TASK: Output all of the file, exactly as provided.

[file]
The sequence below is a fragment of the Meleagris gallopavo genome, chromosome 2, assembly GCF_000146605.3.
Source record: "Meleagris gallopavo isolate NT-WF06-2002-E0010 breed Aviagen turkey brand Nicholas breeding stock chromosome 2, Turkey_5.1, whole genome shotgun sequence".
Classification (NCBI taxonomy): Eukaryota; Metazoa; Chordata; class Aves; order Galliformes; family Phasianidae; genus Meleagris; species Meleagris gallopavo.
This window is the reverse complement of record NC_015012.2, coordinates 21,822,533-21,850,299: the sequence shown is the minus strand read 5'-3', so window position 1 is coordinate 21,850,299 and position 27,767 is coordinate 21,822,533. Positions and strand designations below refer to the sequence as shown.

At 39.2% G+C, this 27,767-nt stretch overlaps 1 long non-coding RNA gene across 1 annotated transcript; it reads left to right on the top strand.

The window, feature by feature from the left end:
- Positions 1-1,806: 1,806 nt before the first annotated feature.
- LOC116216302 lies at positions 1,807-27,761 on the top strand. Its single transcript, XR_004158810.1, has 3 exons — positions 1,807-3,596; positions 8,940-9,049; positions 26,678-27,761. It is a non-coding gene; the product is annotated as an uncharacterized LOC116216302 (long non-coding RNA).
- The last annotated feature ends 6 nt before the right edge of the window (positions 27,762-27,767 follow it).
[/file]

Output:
The sequence below is a fragment of the Meleagris gallopavo genome, chromosome 2, assembly GCF_000146605.3.
Source record: "Meleagris gallopavo isolate NT-WF06-2002-E0010 breed Aviagen turkey brand Nicholas breeding stock chromosome 2, Turkey_5.1, whole genome shotgun sequence".
Classification (NCBI taxonomy): Eukaryota; Metazoa; Chordata; class Aves; order Galliformes; family Phasianidae; genus Meleagris; species Meleagris gallopavo.
This window is the reverse complement of record NC_015012.2, coordinates 21,822,533-21,850,299: the sequence shown is the minus strand read 5'-3', so window position 1 is coordinate 21,850,299 and position 27,767 is coordinate 21,822,533. Positions and strand designations below refer to the sequence as shown.

At 39.2% G+C, this 27,767-nt stretch overlaps 1 long non-coding RNA gene across 1 annotated transcript; it reads left to right on the top strand.

The window, feature by feature from the left end:
- Positions 1-1,806: 1,806 nt before the first annotated feature.
- LOC116216302 lies at positions 1,807-27,761 on the top strand. Its single transcript, XR_004158810.1, has 3 exons — positions 1,807-3,596; positions 8,940-9,049; positions 26,678-27,761. It is a non-coding gene; the product is annotated as an uncharacterized LOC116216302 (long non-coding RNA).
- The last annotated feature ends 6 nt before the right edge of the window (positions 27,762-27,767 follow it).